Lizzo Used Her Global Citizen Performance To Call Out Institutional Racism

“If we don’t talk about our history constructively, how can we build a better future?”

NEW YORK, NEW YORK - SEPTEMBER 25: Lizzo performs onstage during Global Citizen Live, New York on Se...
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Lizzo is once again using her platform to bring awareness and inspire change. On Saturday, Sept. 25, the “Truth Hurts” singer performed at the Global Citizen Festival in New York City’s Central Park, where she took a few moments to thank attendees for allowing her to give back. “Thank you so much to Global Citizen for having me,” she said. “You know, big Black girl from Detroit by way of Houston, Texas, doing big ass things with my life. I’m just so grateful every time I can step on the stage and sing for y’all. Thank you so much.”

The “Juice” singer, 33, went on to say that being famous forced her to consider how she wanted to use her influence. “Now I’m a rich b*tch,” she said. “That’s exciting, that’s never happened. I’ll be like, ‘What kind of rich b*tch do I want to be?’ And I decided I want to be a philanthropist. I want to give back. Why would God give me so much if I can’t give it back? So thank you so much for giving me the opportunity to give back.”

The pop star then took the opportunity to remind her fans whose land they were standing on. “I have to shout out that the land we’re standing on is Seneca Village,” she said. “Before it was Central Park, it was Seneca Village, and if you don’t know what it is, that was an affluent African American community.” The village was ultimately destroyed in the mid-19th century to make way for the park, and its residents were forcibly evicted and their homes bulldozed.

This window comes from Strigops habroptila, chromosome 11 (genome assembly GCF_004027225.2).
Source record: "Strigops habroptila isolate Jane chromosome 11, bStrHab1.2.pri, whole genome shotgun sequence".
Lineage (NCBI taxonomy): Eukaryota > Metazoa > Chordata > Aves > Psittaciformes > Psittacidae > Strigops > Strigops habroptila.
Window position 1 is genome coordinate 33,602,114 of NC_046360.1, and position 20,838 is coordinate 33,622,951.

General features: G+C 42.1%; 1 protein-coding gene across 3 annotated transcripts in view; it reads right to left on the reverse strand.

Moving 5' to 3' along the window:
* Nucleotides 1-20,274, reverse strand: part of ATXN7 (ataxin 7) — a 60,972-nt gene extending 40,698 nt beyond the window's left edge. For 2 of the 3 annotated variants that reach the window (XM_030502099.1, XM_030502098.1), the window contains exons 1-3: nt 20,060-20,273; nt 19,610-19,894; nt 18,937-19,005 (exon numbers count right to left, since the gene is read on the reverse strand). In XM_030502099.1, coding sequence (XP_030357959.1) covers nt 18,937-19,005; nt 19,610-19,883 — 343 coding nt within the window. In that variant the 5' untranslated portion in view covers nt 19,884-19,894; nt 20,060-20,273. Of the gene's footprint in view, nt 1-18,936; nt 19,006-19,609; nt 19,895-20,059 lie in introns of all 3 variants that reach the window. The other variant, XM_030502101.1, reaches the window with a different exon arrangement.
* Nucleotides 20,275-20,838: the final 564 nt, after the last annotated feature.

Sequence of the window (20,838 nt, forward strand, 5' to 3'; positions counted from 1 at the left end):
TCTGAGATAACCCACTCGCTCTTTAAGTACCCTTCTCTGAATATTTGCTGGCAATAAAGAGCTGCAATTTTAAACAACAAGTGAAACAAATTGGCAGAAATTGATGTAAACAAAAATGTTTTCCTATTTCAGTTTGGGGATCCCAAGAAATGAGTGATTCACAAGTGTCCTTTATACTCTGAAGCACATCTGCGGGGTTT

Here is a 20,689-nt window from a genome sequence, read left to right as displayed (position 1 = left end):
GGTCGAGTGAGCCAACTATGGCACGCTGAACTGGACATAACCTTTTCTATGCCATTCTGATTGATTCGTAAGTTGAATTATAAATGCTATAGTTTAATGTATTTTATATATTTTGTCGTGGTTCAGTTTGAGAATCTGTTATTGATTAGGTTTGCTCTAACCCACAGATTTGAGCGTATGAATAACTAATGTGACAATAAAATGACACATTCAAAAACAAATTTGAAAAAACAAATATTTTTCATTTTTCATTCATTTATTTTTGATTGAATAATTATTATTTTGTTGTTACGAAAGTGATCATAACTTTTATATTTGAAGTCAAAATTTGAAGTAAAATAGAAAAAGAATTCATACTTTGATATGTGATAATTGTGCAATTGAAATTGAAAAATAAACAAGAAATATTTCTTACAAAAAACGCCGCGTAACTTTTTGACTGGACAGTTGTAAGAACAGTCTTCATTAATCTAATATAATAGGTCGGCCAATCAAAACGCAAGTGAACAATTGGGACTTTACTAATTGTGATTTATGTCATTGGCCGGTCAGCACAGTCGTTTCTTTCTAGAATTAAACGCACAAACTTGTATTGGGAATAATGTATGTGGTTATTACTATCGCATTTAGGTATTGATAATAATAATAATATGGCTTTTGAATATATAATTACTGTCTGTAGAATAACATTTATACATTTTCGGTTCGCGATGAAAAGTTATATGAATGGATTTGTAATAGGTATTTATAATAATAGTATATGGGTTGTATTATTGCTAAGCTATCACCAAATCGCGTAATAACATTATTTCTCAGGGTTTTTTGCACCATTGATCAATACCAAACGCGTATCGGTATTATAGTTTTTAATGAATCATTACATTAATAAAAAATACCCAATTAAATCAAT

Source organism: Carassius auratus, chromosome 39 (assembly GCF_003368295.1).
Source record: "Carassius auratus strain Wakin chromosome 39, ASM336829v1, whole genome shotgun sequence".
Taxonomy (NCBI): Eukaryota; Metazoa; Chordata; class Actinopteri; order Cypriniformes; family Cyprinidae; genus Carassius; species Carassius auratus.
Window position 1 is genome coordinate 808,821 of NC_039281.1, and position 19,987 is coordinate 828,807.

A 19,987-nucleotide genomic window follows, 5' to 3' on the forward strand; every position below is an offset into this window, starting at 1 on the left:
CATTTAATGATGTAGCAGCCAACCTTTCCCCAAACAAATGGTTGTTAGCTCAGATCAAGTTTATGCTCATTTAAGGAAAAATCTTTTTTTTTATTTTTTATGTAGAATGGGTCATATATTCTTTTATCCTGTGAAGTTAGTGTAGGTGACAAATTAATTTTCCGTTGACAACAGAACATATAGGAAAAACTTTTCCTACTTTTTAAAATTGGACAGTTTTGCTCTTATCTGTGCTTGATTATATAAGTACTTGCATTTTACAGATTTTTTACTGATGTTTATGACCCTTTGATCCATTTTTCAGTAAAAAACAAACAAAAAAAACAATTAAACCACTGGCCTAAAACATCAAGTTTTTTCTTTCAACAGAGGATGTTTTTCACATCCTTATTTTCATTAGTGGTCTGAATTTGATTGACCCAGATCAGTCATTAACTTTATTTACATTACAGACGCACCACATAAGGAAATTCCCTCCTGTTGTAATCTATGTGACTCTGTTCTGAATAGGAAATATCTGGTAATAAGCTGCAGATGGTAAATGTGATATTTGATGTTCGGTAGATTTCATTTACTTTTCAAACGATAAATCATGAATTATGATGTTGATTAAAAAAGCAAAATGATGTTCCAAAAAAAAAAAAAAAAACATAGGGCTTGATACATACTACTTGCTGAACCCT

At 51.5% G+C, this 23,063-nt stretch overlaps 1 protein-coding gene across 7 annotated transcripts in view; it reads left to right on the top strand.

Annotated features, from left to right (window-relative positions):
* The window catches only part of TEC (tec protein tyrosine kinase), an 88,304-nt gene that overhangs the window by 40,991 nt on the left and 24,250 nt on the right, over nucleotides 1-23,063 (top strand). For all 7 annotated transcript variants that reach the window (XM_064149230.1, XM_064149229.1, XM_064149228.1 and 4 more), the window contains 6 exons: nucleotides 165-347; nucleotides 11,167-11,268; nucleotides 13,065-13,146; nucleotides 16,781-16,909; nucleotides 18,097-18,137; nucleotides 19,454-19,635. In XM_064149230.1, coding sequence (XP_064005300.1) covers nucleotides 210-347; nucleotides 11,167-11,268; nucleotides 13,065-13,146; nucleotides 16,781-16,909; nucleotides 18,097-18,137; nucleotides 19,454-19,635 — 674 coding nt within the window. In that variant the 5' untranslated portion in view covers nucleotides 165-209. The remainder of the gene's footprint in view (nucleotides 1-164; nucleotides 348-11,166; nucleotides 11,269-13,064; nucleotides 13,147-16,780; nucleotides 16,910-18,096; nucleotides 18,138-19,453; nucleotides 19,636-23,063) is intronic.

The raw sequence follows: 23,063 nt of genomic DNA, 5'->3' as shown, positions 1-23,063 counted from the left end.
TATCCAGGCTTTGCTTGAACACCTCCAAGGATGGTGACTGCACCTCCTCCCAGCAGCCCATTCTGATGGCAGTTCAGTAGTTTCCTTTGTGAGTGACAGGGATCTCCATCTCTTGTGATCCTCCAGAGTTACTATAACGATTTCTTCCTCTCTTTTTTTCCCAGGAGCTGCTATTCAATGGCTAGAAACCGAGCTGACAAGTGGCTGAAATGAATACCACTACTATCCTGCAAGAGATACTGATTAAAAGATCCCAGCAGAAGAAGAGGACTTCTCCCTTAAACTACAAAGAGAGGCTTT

“As we talk about climate change and making the world a better place and solving homelessness, we also have to talk about the institutionalized racism that happens in this country all the time,” Lizzo added, explaining that to create a better future, we need to be honest about the past. The rapper has long been vocal about issues that are important to her, including racism that she’s experienced on a more personal level.

Days after releasing her single “Rumors” in August, Lizzo took to social media with a tearful message to the “fat phobic” and “racist” haters. “On the days I feel like I should be the happiest, I feel so down,” she said at the time, adding that she works 12-hour days doing promos and interviews, writing and recording music, and shooting music videos. “It’s like it doesn’t matter how much positive energy you put in the world, you’re still going to have people who have something mean to say about you.”

Although the hateful comments don’t usually bother her, Lizzo confessed that the negativity can be overwhelming at times. It’s fat phobic, it’s racist, and it’s hurtful,” she said. And after addressing the many body-shaming comments she’s received, the “Good As Hell” singer shut down claims that she makes music for a white audience. “I make music that I like, that’s important to me, and I make music that I hope helps people,” she said. “I’m not making music for white people, I’m not making music for anybody. I’m a Black woman making music. I make Black music, period.”